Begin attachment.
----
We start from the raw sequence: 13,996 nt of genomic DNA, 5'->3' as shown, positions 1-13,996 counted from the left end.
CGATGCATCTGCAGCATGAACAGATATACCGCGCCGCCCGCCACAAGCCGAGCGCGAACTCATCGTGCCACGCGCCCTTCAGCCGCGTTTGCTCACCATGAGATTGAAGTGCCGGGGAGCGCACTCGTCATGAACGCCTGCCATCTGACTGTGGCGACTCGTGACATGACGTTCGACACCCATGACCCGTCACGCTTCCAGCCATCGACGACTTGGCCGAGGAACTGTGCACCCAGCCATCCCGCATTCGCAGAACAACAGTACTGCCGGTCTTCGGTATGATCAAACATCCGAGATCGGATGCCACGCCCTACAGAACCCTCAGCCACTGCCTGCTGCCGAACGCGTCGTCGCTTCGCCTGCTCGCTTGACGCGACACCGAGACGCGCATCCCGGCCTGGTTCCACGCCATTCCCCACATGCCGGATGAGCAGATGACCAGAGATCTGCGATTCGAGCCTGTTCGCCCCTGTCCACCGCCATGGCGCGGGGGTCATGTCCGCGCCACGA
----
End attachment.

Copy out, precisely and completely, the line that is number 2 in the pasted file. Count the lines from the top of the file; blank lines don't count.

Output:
CGATGCATCTGCAGCATGAACAGATATACCGCGCCGCCCGCCACAAGCCGAGCGCGAACTCATCGTGCCACGCGCCCTTCAGCCGCGTTTGCTCACCATGAGATTGAAGTGCCGGGGAGCGCACTCGTCATGAACGCCTGCCATCTGACTGTGGCGACTCGTGACATGACGTTCGACACCCATGACCCGTCACGCTTCCAGCCATCGACGACTTGGCCGAGGAACTGTGCACCCAGCCATCCCGCATTCGCAGAACAACAGTACTGCCGGTCTTCGGTATGATCAAACATCCGAGATCGGATGCCACGCCCTACAGAACCCTCAGCCACTGCCTGCTGCCGAACGCGTCGTCGCTTCGCCTGCTCGCTTGACGCGACACCGAGACGCGCATCCCGGCCTGGTTCCACGCCATTCCCCACATGCCGGATGAGCAGATGACCAGAGATCTGCGATTCGAGCCTGTTCGCCCCTGTCCACCGCCATGGCGCGGGGGTCATGTCCGCGCCACGA